This was not, however, a day to be focusing on Donald Trump but instead on the ceremony that was making history. The inauguration ceremony was one of firsts, most notably because the first female and first Black and South Asian American; Kamala Harris was sworn in as Vice-President. Biden had promised in his campaign that his Vice-President would be a woman. Another first, Harris was sworn in by the first Latina to be a supreme court justice, Sonia Sotomayor. The feeling and aim of the inauguration, ‘America United’ was enforced in Joe Biden’s speech, giving a distinct sense of hope and positivity despite the struggle that he and the new administration will have to face. Some standout moments from the speech were when he said “For without unity, there is no peace, only bitterness and fury. No progress, only exhausting outrage. No nation, only a state of chaos.” “We must end this uncivil war that pits red against blue, rural v urban, conservative v liberal.” “Recent weeks and months have taught us a painful lesson. There is truth and there are lies.” “There are some days when we need a hand. There are other days when we’re called on to lend one.” Biden spoke clearly and carefully addressing the matters in hand, equally focusing on the struggles that America faces and what ordinary Americans can do to lessen that struggle.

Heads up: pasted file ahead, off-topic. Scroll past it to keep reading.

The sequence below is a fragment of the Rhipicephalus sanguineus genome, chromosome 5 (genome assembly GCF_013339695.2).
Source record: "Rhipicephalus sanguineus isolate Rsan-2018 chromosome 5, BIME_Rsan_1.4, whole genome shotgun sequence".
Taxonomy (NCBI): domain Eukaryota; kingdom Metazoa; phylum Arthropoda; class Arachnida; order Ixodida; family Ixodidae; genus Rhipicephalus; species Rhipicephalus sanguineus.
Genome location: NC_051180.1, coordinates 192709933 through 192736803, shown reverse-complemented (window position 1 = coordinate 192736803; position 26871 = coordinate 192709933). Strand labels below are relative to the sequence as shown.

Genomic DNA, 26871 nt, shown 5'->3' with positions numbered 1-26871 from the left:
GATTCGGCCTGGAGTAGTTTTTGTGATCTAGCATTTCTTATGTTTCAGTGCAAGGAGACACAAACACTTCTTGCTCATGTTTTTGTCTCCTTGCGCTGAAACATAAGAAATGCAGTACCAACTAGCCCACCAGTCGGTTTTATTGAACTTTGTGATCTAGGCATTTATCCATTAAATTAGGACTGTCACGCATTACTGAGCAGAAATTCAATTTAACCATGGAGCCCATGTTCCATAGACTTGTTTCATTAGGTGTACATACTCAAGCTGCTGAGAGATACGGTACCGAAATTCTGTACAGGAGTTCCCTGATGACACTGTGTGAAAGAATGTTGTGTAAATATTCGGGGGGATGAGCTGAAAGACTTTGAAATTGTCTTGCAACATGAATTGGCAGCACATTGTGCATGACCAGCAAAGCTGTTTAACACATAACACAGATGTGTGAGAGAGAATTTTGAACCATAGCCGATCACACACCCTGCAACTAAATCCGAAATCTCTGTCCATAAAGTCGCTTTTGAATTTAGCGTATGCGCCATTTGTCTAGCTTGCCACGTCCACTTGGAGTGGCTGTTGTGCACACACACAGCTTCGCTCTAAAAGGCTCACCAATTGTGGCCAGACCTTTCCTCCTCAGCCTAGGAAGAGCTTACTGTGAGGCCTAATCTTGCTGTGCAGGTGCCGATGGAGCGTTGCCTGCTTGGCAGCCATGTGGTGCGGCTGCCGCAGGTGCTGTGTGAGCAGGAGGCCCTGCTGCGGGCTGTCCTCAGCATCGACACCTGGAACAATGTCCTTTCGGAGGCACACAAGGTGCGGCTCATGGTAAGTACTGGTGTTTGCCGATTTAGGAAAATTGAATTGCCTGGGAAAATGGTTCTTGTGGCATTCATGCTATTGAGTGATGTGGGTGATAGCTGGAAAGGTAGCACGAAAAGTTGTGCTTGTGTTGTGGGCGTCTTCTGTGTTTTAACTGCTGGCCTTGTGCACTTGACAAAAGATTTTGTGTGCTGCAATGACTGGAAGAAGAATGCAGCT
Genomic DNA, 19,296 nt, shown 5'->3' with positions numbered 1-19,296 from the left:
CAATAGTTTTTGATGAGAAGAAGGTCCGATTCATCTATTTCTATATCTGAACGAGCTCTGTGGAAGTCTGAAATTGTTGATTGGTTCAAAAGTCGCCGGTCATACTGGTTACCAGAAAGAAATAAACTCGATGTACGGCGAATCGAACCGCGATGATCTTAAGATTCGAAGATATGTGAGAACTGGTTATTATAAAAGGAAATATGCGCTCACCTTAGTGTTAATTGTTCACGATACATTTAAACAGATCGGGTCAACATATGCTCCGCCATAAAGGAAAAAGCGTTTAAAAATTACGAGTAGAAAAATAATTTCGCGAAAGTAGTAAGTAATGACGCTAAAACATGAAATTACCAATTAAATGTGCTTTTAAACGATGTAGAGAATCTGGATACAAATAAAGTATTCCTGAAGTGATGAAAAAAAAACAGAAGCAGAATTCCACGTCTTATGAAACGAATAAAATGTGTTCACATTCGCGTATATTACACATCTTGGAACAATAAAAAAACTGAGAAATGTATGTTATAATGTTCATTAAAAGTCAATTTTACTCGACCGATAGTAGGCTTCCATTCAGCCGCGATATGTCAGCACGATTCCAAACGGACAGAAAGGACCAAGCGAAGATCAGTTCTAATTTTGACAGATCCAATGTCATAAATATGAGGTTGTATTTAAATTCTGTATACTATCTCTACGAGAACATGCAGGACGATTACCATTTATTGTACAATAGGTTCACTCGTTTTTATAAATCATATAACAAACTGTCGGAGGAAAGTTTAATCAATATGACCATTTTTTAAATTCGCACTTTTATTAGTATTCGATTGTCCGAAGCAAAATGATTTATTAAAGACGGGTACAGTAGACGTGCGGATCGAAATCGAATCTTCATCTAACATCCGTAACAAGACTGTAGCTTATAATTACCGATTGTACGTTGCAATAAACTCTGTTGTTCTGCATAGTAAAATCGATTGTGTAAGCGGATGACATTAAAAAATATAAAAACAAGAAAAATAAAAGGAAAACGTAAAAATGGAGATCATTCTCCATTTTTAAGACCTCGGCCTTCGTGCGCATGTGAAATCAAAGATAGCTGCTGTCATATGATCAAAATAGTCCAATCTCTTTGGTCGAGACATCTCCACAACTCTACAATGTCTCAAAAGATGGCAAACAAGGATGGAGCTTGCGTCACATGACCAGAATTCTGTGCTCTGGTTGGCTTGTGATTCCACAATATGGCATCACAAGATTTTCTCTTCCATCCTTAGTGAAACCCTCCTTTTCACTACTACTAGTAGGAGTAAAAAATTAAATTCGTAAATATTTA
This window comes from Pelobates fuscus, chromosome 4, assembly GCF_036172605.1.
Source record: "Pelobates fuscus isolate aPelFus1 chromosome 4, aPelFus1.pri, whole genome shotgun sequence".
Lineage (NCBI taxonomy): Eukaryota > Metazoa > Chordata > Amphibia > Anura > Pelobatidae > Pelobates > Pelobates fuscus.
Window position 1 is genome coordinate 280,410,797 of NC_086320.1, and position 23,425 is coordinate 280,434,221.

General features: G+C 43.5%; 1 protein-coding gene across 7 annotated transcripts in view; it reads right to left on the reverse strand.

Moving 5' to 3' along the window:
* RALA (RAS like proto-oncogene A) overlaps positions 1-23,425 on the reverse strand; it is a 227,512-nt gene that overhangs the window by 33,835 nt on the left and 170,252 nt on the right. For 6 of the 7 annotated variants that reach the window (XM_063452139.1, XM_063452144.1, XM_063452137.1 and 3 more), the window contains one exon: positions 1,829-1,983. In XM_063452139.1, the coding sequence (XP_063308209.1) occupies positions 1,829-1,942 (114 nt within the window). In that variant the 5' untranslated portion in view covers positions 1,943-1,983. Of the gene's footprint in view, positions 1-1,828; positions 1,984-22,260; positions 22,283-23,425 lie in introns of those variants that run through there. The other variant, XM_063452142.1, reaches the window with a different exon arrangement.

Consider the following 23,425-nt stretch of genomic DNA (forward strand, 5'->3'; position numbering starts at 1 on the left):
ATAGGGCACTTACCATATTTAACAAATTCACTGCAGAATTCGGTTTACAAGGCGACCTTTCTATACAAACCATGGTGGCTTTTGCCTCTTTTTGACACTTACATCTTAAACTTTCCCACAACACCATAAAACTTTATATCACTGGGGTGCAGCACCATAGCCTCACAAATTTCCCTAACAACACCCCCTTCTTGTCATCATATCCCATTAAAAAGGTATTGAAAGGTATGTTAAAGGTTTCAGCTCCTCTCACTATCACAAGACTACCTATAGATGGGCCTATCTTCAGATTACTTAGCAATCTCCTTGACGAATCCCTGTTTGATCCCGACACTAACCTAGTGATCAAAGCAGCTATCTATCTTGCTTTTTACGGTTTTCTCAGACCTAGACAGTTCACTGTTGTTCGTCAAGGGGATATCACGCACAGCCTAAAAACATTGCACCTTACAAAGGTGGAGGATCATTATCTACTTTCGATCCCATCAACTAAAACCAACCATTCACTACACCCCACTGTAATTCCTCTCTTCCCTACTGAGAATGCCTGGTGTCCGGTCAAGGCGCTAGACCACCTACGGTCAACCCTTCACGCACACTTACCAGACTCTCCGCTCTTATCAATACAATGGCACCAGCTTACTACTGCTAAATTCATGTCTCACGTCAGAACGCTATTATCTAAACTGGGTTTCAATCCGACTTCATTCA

There were also standout moments from Lady Gaga who sang the national anthem and Jenifer Lopez who sang a medley of America the Beautiful and This Land Is Your Land. Also, surprisingly enough, Garth Brooks, a staunch Republican, sang Amazing Grace A Capella. However, the person who stole the show that day was America’s first youth poet laureate, 22-year old African American Amanda Gorman. Gorman is the youngest poet to recite at a presidential inauguration and recited the powerful poem ‘The Hill We Climb’. This 5-minute poem was filled with hope at what America could be and what it could achieve, while acknowledging the struggles that America has had to deal with, especially in the last few weeks leading up to the inauguration. She said in an interview with The New York Times, that in writing the poem “what I really aspire to do in the poem is to be able to use my words to envision a way in which our country can still come together and can still heal… It’s doing that in a way that is not erasing or neglecting the harsh truths I think America needs to reconcile with.” This poem which asked Americans to “leave behind a country better than the one we were left” was praised by many including former 1st Lady Michelle Obama, Oprah Winfrey, and Bernice King, daughter of Martin Luther King Jr.  

Overall, the Inauguration ceremony was pretty enjoyable with a standout list of guest speakers and musicians as well as the President, Vice-President, and their families. Other important guests including three former presidents: George Bush Jr., Bill Clinton, and Barack Obama, and interestingly the now-former Vice-President Mike Pence were also in attendance. Pence and some of his Republican colleagues had chosen to attend the inauguration over Donald Trump’s ‘farewell ceremony’. This shows that perhaps they acknowledged that democracy has to prosper, and things can start to be rebuilt. 


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International Editor | 19-21